• A prepared ad to attract quality tenants. I advertise exclusively online so I keep a copy of my ad with pictures in a folder so it’s easy to cut and paste on various sites. Later, if a tenant gives me notice, I can have an ad placed immediately to start looking for someone new.
  • A property information binder ready to go. There are a few items that you can personalize later when you find tenants but the bulk of the information can be prepared ahead of time. Once the information is stored on your computer, it’s easy to modify to create new binders for additional properties.
  • A filing system. This will already have some items in it such as mortgage documents, legal documents and insurance information. You can add more sections as you go to include tenant information and other paperwork you receive relating to your rental. This is also easy to replicate as you buy more properties.

As I continued to manage my first property, I added a few more organizational items to keep things in order:

  • A good accounting system. This is easy to set up, just a simple ledger to monitor what is going in and out of the bank account every month and a place to write in all of your rental related expenses. Don’t forget to keep track of all those receipts.
  • A list of reputable people or companies that can fix things. This list takes time to develop as you encounter certain problems that go beyond your own abilities. It’s a great list to have though and will become more valuable as you acquire more and more properties.

If you are just considering buying a rental property, I hope this list will help build your confidence to move forward. They’re fairly small steps to take, they’re easy to do and they set the stage for your future rental property empire.

The Easy Way To Get Your First Rental Property

My Rental Property Coach - The Easy WayIf you live in a city with high real estate prices like I do, it can be very difficult to find and buy a good rental property. If you can’t charge enough rent to cover all of your expenses, the property soon becomes a drain on your bank account. One of the easiest ways I’ve found to acquire your first property is to move and rent out the house you’re in. Here are the benefits:

  • Banks generally want to see a 25% down payment to purchase a rental property. Since you are now buying your principal residence, the down payment can be significantly less (generally 5%-10%).
  • You know exactly what the mortgage payments will be on the rental and they will likely be very manageable if you’ve been in the house a while.
  • You’ll know exactly what you need to charge in rent every month to cover expenses.
  • No need for a house inspection as you already know everything about the place. You now just need to clean and get ready for tenants.
  • You probably have a nice place so you’ll be able to charge higher rent and attract better tenants.

This plan worked well for us to get started in our rental property business but it might not appeal to everyone. Here are some disadvantages that might have come to mind (followed by my good reasons to just do it anyways):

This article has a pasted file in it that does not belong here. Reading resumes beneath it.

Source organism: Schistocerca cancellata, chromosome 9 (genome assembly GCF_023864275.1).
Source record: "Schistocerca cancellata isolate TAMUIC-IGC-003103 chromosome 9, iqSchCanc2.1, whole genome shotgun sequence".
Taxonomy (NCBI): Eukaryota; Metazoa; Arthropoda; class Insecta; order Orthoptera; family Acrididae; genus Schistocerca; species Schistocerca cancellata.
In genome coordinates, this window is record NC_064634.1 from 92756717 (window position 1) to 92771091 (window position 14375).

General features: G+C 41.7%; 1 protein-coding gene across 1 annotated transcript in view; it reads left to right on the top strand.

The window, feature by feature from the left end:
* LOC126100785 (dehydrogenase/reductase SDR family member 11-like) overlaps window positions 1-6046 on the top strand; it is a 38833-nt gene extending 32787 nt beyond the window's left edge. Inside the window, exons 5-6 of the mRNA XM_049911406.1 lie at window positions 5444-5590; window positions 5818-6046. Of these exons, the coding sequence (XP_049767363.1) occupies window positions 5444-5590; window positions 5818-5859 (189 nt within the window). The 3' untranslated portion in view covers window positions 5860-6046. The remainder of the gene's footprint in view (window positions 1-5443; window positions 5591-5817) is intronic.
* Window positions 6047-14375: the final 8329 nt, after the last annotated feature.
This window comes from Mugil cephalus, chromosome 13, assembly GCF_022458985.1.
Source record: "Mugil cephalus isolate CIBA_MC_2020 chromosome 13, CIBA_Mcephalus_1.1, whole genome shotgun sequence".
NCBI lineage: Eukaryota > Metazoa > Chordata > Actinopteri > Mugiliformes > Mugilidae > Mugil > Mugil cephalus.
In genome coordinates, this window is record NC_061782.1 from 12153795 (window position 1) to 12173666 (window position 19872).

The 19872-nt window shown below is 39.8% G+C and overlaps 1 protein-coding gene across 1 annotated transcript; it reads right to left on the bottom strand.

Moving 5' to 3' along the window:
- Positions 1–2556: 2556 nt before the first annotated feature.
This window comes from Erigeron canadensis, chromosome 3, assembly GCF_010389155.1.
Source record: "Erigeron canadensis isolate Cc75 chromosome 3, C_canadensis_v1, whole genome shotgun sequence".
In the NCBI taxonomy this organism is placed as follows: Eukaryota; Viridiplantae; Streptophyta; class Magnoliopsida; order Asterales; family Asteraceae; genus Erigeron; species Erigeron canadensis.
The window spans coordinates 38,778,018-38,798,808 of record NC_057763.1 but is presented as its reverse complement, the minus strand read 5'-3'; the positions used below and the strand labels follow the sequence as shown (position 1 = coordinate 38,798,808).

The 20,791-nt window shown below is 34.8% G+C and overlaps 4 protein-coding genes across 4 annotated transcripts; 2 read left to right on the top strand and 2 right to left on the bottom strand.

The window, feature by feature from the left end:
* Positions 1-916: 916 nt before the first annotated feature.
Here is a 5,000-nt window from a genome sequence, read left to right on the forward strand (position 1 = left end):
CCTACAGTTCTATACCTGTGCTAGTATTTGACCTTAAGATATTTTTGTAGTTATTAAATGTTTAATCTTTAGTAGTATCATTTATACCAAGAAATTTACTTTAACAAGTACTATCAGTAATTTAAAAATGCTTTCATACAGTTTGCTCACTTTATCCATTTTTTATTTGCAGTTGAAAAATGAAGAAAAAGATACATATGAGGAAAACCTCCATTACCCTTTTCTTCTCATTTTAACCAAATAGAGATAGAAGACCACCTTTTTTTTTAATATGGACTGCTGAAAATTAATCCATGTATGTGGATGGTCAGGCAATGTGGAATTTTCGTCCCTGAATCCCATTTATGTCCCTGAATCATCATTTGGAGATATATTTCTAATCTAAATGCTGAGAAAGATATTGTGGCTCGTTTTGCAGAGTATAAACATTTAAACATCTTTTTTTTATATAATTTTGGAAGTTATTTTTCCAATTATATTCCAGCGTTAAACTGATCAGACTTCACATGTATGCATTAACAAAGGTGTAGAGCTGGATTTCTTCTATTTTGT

• You have to move! Yes, this is the big one – to leave your house and move to another. This might be bothersome for many reasons…you love your house and are too nostalgic to leave…it would take you completely out of your comfort zone to do something so drastic…it’s a very big job and more than you’d like to take on etc. etc. (Yes, all true but in the end it just depends what you really want. If your goal is to substantially increase your net worth with a rental property and financially it looks like the better alternative to buying a property to rent out – just keep the idea in your mind for a while. It may start to take root:))
  • Moving is expensive. (True but also a relatively minor expense in the grand scheme of things.)
  • If you’re putting 5% down on your next place, you will need to take out mortgage insurance which is costly. (I list this as a disadvantage but it is the reality for most people and really the reason for this whole plan. You can usually add the insurance on to your mortgage and it still makes a huge difference when compared with making a 25% down payment.)

We stayed in our next house for 2 years and then followed this plan again to get our second rental property. If you’re just starting out in the rental property business, I hope this plan will work well for you too.

Essential Rental Property Forms

In this day and age, there is a form to cover every possibility in the rental property Forms2business. From pet leases to utility sharing agreements, everyone will agree “it’s best to always get it in writing”. Making sure that all of the rules are clear before a tenant moves in leads to fewer disagreements and a cooperative landlord/tenant relationship. These signed documents can also protect the landlord if a substandard tenant should slip under their radar and take up residence.